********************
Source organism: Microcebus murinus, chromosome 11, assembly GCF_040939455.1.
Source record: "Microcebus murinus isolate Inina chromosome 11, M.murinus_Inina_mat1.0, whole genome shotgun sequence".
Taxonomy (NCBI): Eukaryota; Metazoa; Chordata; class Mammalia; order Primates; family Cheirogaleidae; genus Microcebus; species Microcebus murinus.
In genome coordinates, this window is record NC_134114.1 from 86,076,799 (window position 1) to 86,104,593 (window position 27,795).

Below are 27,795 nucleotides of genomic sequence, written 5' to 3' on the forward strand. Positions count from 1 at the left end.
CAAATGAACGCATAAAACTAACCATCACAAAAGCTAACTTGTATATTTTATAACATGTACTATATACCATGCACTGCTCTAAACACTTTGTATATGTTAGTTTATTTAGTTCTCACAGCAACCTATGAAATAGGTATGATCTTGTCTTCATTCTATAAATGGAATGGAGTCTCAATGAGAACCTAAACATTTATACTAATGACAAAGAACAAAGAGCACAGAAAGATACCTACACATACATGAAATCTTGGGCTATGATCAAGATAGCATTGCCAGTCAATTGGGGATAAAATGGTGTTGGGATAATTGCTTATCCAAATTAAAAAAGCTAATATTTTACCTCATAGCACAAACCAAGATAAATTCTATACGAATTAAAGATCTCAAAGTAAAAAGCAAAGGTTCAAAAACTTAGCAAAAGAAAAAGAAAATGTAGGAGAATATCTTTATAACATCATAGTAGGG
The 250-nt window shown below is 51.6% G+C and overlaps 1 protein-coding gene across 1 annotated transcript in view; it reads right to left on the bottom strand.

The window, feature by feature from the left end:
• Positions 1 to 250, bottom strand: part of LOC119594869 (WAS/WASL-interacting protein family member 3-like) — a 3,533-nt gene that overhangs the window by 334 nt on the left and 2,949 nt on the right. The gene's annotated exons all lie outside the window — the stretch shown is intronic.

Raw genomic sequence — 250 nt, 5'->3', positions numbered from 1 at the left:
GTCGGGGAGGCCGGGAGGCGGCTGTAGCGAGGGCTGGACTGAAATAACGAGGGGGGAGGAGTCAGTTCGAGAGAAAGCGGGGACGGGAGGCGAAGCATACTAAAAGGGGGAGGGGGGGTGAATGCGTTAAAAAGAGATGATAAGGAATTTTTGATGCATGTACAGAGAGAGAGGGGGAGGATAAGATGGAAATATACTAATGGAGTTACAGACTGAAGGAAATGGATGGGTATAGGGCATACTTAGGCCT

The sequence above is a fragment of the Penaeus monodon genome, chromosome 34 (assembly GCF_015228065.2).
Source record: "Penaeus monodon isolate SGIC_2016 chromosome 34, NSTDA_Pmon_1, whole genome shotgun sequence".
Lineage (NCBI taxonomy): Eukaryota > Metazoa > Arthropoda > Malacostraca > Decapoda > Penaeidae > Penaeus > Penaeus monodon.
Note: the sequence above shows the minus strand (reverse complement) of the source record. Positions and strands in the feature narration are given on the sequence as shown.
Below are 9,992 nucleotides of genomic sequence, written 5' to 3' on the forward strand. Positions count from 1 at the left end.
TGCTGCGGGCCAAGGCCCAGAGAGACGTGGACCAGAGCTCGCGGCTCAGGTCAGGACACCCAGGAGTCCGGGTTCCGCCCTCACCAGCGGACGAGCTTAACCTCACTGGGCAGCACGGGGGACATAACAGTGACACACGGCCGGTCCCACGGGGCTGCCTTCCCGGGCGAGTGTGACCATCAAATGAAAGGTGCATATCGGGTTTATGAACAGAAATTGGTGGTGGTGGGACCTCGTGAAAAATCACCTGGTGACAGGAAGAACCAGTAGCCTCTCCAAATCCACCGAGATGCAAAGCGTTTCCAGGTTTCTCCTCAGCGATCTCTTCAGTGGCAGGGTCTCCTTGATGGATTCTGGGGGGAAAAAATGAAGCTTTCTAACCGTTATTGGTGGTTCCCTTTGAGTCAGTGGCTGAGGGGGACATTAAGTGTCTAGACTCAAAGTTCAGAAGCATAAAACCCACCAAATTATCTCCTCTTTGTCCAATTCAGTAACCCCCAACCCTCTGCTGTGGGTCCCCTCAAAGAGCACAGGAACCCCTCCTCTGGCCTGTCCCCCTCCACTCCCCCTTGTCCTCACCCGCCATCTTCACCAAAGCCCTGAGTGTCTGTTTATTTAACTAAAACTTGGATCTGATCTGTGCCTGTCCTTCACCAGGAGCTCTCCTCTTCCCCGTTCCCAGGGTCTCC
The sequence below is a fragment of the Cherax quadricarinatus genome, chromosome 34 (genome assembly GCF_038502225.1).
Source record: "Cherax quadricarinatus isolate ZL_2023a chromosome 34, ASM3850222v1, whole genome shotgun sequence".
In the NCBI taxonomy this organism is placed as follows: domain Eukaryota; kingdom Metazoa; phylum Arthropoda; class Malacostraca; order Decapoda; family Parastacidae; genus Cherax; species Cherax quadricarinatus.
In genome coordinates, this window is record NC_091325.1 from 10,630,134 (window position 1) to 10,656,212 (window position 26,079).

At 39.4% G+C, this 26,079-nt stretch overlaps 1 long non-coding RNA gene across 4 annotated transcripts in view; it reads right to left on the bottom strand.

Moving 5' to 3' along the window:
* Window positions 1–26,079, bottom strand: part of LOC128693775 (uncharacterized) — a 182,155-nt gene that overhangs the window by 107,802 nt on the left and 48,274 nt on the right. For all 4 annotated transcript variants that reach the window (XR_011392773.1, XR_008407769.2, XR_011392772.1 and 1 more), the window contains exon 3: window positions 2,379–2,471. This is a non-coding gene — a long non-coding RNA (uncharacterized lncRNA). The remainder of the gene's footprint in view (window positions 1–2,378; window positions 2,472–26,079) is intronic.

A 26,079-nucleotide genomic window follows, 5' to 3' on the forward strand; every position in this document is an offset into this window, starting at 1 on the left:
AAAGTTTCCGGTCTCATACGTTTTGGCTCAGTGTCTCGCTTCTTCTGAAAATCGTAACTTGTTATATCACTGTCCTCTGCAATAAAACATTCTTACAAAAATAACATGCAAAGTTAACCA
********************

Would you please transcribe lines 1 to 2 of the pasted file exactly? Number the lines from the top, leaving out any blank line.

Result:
Source organism: Microcebus murinus, chromosome 11, assembly GCF_040939455.1.
Source record: "Microcebus murinus isolate Inina chromosome 11, M.murinus_Inina_mat1.0, whole genome shotgun sequence".